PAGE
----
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Officials Remind Residents Chemical Treatments Need Approval
Aquatic invasive species, milfoil, typically appears in Lake LBJ as the water warms, but with the drought going strong, has exacerbated the problem of water weeds in several spots.

Milfoil is not dangerous and provides great habitat for fish, but it is a nuisance for boaters and swimmers. The milfoil in Lake LBJ is often mixed with algae, which tends to cluster around the milfoil.

Lake LBJ is part of the Texas Highland Lakes which is a chain of freshwater reservoirs formed by several dams on the Colorado River. The dams provide flood control and are used to generate hydroelectric power; it is also the source of drinking water for most of Central Texas.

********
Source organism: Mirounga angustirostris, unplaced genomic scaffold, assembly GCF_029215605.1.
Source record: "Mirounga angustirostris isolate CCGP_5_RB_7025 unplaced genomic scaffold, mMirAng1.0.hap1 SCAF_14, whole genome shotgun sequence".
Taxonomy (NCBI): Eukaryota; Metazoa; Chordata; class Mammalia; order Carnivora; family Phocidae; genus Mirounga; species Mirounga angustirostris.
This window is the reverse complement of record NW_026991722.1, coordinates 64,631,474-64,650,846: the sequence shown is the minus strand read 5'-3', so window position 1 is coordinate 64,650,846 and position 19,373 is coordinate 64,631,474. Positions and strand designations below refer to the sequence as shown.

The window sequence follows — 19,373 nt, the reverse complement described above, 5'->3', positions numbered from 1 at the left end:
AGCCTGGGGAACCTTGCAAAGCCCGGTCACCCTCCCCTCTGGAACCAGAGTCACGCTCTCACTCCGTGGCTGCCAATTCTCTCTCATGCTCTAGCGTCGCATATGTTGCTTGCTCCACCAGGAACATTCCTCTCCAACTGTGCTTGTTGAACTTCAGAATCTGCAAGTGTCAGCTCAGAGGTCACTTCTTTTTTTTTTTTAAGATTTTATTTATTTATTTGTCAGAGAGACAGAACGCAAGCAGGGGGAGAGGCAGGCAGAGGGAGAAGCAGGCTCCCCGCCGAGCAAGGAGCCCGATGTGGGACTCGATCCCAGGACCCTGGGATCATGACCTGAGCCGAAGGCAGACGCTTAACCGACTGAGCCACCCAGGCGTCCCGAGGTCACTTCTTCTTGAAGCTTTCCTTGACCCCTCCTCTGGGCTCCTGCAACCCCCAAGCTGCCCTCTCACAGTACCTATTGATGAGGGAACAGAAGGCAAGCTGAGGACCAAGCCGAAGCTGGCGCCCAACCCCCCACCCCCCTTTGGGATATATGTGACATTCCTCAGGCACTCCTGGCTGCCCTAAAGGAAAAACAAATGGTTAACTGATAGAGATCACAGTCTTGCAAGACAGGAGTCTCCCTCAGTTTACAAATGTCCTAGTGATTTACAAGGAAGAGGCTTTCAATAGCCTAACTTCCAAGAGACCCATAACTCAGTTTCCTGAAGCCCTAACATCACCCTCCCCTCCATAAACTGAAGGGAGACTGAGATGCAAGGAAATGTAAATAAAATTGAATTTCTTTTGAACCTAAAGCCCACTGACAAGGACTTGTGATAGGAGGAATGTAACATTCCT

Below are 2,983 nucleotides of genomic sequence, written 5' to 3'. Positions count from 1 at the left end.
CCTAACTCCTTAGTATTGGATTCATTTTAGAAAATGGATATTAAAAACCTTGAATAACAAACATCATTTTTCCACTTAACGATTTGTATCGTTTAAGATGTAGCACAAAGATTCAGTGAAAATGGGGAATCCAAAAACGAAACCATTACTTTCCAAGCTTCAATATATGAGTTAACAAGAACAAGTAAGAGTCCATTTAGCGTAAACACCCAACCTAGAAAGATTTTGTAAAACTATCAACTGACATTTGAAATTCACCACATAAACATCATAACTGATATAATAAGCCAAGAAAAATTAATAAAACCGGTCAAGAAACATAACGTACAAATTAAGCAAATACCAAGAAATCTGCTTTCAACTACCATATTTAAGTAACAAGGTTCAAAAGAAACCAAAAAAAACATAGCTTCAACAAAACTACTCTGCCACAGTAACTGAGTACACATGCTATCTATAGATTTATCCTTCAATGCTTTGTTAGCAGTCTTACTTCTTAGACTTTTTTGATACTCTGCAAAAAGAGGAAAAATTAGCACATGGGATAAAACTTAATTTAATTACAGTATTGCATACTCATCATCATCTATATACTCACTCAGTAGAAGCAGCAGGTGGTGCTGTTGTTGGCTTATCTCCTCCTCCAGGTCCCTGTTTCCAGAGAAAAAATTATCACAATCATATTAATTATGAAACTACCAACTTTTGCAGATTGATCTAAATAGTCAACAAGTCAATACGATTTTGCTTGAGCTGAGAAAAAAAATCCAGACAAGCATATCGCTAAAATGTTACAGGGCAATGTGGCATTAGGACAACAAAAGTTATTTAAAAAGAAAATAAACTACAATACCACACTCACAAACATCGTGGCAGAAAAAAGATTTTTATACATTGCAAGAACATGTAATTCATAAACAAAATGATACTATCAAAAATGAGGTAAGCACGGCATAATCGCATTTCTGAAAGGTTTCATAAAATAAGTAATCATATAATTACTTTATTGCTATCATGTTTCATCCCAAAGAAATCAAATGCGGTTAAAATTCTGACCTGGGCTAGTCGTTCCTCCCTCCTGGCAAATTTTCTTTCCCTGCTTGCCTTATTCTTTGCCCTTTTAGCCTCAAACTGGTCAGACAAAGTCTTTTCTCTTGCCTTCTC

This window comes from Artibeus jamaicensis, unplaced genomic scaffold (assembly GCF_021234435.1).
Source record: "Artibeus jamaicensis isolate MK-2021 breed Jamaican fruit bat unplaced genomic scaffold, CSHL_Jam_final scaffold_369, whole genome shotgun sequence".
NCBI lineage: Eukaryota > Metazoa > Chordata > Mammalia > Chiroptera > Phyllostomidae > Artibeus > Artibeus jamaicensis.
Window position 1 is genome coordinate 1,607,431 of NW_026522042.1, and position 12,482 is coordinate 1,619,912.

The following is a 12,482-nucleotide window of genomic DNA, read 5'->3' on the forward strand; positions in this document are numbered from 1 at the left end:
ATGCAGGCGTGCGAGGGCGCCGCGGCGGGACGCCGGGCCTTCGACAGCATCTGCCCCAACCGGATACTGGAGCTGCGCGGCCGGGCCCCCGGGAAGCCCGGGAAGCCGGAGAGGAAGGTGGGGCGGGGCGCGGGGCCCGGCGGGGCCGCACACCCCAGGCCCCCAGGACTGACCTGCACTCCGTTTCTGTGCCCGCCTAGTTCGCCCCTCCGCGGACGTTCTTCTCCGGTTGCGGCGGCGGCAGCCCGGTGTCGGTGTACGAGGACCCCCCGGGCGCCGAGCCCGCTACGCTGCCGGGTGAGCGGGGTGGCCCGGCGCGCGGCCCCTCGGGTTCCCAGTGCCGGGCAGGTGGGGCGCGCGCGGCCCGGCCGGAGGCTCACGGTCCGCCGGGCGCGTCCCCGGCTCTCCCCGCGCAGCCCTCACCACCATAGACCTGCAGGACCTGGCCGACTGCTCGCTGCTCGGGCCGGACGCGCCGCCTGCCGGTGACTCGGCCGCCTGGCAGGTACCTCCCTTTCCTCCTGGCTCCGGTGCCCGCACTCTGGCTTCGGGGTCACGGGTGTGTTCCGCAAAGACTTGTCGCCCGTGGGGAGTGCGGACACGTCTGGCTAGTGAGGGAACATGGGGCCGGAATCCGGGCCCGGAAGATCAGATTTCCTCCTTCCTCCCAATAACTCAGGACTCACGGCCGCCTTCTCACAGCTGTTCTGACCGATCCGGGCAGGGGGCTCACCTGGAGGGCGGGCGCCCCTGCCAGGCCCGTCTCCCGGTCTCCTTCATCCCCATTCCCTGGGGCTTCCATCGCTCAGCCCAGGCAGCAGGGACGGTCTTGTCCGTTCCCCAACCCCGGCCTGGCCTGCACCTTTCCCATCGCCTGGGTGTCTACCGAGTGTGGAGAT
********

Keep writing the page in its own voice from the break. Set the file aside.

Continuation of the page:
Being a source of drinking water and irrigation for many lakeside residents, The Texas Parks and Wildlife Department along with the Lower Colorado River Authority need to approve all treatment options as chemical treatments need to be used carefully.

 
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Minnesota aquatic invasive species control - Minnesota DNR is stepping up efforts to prevent the spread of aquatic invasive species. Armed with tougher laws and more costly penalties for violators, the DNR will staff portable “stop-and-inspect” stations as well as portable “decontamination” boat washers to spray down watercraft and trailers thought to be carrying invasive species such as zebra mussels, Asian carp, round gobies, spiny water fleas, and Eurasian watermilfoil.


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